“President Trump has the constitutional authority to make a nomination to fill the Supreme Court vacancy, and I would have no objection to the Senate Judiciary Committee’s beginning the process of reviewing his nominee’s credentials,” Ms. Collins said.
But she suggested that if Mr. Biden won the presidency, she would oppose moving forward with a nominee chosen by Mr. Trump.
“In fairness to the American people, who will either be re-electing the president or selecting a new one, the decision on a lifetime appointment to the Supreme Court should be made by the president who is elected on Nov. 3,” Ms. Collins said.
It was a carefully calibrated statement from Ms. Collins, who is entangled in the toughest race of her political career in part because she cast a decisive vote to confirm Justice Brett M. Kavanaugh in 2018.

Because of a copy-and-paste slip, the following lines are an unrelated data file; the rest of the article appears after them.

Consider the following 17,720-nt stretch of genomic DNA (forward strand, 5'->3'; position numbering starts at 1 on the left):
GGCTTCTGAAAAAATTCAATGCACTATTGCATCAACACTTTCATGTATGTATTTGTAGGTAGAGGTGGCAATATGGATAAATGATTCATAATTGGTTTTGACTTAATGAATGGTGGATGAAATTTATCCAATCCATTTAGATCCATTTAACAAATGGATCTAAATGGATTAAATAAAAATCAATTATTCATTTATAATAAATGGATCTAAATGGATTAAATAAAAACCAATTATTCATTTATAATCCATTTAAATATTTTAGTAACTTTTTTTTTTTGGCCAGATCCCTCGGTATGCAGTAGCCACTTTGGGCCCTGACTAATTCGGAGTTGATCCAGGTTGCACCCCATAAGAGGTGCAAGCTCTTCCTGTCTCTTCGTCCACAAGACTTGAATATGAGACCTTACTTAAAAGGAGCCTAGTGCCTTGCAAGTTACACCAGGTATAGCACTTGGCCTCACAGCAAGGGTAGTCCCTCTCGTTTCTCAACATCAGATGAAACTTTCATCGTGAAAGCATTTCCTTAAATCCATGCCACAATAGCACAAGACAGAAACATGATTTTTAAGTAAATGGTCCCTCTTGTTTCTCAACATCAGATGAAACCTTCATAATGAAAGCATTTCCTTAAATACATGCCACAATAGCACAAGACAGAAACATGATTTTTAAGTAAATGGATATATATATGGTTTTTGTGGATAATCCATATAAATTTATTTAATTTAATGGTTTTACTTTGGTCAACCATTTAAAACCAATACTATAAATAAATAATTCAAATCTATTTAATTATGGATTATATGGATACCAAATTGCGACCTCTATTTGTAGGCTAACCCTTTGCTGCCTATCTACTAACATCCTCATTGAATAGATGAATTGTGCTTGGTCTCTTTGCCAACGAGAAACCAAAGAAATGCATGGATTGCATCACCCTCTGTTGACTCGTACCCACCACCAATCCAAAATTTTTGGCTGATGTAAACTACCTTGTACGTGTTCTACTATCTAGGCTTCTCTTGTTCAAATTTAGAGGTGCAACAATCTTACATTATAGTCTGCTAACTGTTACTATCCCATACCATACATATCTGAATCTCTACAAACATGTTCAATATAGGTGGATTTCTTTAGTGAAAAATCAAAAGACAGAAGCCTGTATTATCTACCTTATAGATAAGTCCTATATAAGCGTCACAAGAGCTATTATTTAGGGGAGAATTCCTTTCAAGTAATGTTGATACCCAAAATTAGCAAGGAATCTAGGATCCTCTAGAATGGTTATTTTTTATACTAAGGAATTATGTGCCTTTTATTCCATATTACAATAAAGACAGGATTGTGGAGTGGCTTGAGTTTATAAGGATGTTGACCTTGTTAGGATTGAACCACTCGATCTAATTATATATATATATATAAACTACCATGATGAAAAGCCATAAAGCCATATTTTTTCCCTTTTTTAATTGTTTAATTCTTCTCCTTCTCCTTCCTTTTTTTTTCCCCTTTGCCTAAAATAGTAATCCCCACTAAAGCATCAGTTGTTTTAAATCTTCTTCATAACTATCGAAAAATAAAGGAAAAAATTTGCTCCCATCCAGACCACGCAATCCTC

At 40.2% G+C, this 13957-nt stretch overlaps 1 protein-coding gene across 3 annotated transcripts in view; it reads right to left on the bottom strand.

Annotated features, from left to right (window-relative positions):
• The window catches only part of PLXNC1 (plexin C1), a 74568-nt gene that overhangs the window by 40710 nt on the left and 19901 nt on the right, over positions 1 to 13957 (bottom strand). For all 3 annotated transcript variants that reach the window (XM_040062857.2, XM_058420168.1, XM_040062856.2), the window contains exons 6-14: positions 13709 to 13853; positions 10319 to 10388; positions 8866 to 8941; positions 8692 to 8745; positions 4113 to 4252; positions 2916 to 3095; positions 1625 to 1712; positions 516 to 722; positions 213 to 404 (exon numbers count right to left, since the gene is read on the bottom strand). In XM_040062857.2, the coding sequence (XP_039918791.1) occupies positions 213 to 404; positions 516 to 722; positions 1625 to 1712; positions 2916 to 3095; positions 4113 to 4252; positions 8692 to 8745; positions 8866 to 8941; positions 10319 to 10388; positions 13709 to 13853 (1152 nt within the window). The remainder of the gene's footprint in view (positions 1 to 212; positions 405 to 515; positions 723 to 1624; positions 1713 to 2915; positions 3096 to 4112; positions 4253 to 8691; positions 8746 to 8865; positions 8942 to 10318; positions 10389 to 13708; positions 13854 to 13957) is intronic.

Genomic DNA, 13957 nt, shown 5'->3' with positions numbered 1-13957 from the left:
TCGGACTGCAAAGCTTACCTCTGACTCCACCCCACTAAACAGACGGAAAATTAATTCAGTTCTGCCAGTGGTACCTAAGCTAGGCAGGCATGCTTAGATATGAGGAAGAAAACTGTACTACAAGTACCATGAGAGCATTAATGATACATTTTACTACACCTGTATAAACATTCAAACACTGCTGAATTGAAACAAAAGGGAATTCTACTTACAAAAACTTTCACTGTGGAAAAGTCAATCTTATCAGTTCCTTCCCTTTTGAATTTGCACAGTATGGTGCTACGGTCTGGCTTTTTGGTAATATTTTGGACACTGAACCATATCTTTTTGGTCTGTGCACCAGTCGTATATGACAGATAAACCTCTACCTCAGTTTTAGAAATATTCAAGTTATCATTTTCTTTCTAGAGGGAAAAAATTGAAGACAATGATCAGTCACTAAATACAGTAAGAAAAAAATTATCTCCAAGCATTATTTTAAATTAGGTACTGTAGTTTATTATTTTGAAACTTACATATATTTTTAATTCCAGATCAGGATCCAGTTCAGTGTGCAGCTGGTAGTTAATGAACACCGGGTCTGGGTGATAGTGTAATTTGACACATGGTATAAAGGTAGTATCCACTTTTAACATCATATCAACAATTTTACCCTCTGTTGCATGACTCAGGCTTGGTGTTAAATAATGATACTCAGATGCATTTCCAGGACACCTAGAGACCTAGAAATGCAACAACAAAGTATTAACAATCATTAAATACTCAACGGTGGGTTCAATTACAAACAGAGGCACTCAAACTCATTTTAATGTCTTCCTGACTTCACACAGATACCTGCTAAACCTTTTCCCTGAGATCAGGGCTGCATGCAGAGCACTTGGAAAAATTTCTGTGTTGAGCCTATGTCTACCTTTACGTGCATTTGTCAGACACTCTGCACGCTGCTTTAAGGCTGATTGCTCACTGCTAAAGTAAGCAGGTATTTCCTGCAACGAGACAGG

In an apparent reference to 2016, when she was one of only two Republicans who opposed Mr. McConnell’s move to blockade President Barack Obama’s nomination of Judge Merrick Garland for the Supreme Court, Ms. Collins warned that, “we must act fairly and consistently — no matter which political party is in power.”
McConnell says the Senate will vote on a Trump nominee, but it’s not clear he has enough votes to confirm a justice.
Senator Mitch McConnell of Kentucky, the majority leader, said late Friday that he would move forward with Mr. Trump’s nominee to replace Justice Ginsburg. But it’s not clear he has enough votes to confirm a new justice just weeks before the presidential election.
“Americans re-elected our majority in 2016 and expanded it in 2018 because we pledged to work with President Trump and support his agenda, particularly his outstanding appointments to the federal judiciary,” Mr. McConnell said in a statement. “Once again, we will keep our promise. President Trump’s nominee will receive a vote on the floor of the United States Senate.”